A short stop-motion video I put together about an unsuccessful villain. The images were shot with a Canon 7D and a 35mm 1.4f L lens. Adobe Photoshop and Adobe Premier Pro were used for post processing and compiling.
Promoting you blog is an important part in increase traffic and your online presence. It is important to develop strategies to do this that are both realistic and measurable, to ensure that you are effectively doing what you intend. Below, I developed 2 such strategies.
Idea #1: Use social networks for post promotion
Description: Use a URL shortener and post the link of the blog post in Facebook status updates and Twitter tweets, along with a short attention-grabbing description.
Rationale: Due to the fact that I have friends in these social networks who do not know about, or read, my blog, this would be an effective way for them to hear about it and possibly drive them to visit my blog.
Objective: I want to increase the number of visitors to my blog overall, and each individual blog post. This will allow me to post those links to increase traffic.
Measurement: I will know if this is successful by checking Google Analytics to see if page visits increases, as well as if the referrals are coming from Facebook and Twitter.
Idea #2: Photography blog ring integration
Description: Join a photography blog ring of authors who refer and cross-promote other similar bloggers in the ring to increase traffic to each individual blog.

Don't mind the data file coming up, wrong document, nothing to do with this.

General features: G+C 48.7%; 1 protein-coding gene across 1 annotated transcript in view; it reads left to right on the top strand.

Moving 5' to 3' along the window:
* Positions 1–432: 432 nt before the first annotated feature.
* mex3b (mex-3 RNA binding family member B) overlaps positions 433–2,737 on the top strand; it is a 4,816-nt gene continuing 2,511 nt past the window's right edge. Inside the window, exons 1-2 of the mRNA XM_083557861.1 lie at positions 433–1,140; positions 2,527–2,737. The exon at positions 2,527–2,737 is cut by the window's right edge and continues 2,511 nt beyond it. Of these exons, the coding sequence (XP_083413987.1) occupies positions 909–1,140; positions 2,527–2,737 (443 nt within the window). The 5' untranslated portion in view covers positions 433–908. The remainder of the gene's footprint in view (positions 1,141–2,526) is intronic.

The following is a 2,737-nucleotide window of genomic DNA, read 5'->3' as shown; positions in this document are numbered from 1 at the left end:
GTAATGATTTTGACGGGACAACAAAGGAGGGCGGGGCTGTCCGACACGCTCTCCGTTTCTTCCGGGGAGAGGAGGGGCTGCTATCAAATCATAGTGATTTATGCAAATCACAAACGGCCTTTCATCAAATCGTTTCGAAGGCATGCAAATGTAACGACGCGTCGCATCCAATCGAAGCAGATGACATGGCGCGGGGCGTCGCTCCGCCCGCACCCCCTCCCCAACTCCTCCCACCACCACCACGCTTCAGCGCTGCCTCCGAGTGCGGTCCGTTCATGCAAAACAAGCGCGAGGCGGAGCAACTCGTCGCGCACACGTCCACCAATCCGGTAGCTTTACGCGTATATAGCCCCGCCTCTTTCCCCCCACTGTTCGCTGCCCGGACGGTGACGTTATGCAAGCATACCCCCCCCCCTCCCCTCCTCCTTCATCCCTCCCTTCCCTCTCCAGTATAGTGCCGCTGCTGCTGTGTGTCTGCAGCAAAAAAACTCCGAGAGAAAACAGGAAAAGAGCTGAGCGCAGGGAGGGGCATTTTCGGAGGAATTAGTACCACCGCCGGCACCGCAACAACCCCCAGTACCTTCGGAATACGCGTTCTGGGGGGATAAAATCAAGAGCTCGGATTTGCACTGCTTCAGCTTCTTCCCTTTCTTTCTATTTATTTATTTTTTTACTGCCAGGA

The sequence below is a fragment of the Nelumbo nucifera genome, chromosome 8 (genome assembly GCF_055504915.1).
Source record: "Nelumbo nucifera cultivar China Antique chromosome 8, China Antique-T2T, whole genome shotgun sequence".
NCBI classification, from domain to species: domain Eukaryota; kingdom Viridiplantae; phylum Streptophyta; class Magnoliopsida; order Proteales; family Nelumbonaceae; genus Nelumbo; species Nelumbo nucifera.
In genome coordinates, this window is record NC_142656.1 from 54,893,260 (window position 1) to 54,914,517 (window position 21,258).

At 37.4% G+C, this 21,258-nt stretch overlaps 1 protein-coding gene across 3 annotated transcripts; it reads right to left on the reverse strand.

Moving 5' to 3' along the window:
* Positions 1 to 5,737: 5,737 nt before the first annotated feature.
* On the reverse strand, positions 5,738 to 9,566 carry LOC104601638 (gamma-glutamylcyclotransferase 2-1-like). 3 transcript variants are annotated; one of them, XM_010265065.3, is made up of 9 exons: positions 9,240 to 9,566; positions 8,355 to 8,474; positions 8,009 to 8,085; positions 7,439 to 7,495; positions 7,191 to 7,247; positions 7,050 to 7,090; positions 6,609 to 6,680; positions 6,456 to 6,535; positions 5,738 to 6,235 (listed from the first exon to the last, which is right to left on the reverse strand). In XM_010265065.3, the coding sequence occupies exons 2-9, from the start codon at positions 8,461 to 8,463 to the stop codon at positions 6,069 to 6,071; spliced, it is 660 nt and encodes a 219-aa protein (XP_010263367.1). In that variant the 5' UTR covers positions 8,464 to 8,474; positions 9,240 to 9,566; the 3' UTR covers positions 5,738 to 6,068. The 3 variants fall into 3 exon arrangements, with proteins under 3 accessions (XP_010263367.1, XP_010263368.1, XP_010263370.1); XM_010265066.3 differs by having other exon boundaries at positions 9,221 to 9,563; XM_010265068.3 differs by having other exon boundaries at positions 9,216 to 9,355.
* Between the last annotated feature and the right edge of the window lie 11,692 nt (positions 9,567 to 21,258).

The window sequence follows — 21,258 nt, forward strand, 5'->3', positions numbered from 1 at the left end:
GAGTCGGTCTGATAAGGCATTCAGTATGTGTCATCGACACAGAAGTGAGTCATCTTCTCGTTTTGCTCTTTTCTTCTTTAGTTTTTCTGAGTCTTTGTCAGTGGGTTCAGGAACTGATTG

Rationale: By joining a group that is interested in, and posts, similar content as me, I’ll be able to attract more relevant visitors to my blog, where they will stay longer and look around.
Objective: I will continue to focus on and use my own photography to generate content. Then join a blog ring of similar-minded bloggers to help cross-promote the different blogs to increase traffic of relevant visitors.
Measurement: I will know if this is successful by checking Google Analytics to see if the traffic is being referred from any of the other sites in the blog ring and if the duration on site increases over the implementation period.
The below questions were prompted from this blog post by Professor Steven L. Johnson regarding the use of social media promotion for companies. The companies that I picked were Coca-Cola and Turkey Hill, both beverage producers.
Do the companies do a good job of promoting themselves through social media?